Bureau of Economic Geology, The University of Texas at Austin (www.beg.utexas.edu).
AGU Fall Meeting, San Francisco, California, December 5–9, 2005
Comparison of GLAS and Small-Footprint,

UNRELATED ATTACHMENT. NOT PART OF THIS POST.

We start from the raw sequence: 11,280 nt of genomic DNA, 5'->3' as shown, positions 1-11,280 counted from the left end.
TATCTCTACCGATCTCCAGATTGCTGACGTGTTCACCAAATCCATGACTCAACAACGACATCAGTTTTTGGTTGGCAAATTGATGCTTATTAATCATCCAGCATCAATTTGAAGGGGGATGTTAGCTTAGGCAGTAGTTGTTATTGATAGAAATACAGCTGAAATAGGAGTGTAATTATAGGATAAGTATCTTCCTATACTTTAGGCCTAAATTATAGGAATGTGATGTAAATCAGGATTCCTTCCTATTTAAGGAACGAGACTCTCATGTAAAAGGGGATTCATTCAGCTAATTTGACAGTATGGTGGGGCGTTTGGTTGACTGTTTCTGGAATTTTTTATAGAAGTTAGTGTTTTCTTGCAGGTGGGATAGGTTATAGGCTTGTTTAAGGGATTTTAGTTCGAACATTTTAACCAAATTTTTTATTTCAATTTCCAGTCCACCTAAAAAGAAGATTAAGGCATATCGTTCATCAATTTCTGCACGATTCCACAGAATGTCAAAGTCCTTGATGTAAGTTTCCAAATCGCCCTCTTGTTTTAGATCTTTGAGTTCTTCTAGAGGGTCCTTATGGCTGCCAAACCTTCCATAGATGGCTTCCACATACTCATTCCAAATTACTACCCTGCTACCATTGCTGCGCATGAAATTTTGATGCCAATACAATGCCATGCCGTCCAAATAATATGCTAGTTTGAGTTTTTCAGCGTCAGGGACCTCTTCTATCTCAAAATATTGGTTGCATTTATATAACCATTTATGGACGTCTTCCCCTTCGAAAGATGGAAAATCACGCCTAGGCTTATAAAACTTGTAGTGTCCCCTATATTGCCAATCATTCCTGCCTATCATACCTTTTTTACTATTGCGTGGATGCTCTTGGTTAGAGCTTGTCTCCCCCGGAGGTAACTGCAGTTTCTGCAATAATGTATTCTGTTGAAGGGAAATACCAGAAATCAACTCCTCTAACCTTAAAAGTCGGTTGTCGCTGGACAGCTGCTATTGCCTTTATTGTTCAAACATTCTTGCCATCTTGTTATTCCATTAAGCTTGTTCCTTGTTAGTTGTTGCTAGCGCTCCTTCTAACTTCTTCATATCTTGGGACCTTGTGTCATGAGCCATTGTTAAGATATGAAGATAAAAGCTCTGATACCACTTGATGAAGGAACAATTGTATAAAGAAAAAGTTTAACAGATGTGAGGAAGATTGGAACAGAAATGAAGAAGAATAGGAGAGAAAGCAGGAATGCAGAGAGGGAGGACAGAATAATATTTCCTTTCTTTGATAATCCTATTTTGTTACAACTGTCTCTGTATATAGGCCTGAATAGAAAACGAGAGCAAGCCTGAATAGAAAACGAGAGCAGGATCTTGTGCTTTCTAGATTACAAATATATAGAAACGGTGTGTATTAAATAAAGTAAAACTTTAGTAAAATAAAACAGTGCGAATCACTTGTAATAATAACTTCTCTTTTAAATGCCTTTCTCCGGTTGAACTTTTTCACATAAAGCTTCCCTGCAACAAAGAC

The Geoscience Laser Altimeter System (GLAS) on-board the Ice, Cloud and land Elevation Satellite (ICESat) is capable of producing range measurements with a precision of approximately 3 cm. While designed for mapping elevations of the ice sheets, data from GLAS have increasingly been used for vegetated terrestrial applications. Two ICESat ascending and descending passes were targeted over the Freeman Ranch, located near San Marcos, Texas on 14 March 2005 and 25 May 2005 to investigate the use of waveform lidar for determining vegetation structure. The Freeman Ranch is characterized by a mixture of rangeland and Oak-Juniper woodlands, and is the focus of many terrestrial studies focused on ecosystem carbon storage. The GLAS footprint during these acquisitions is approximately 35 m in diameter, which is a limitation for areas with non-homogeneous landcover such as the Freeman Ranch. To validate the potential of GLAS waveforms for determining vegetation structure, small-footprint airborne lidar data were collected by the Bureau of Economic Geology (BEG) on 12 August 2005 using an Optech ALTM 1225 system. The BEG ALTM system is equipped with a waveform digitizer that allows the simultaneous recording of conventional first and last return lidar data and the corresponding reflection waveforms at the 25 kHz laser pulse repetition rate. The small-footprint waveforms can be up-sampled to replicate the footprint of the GLAS system and scale differences between the two systems can be characterized and ultimately modeled. This project is intended to be a preliminary step towards developing a basis for relating airborne waveform lidar to spaceborne waveform lidar.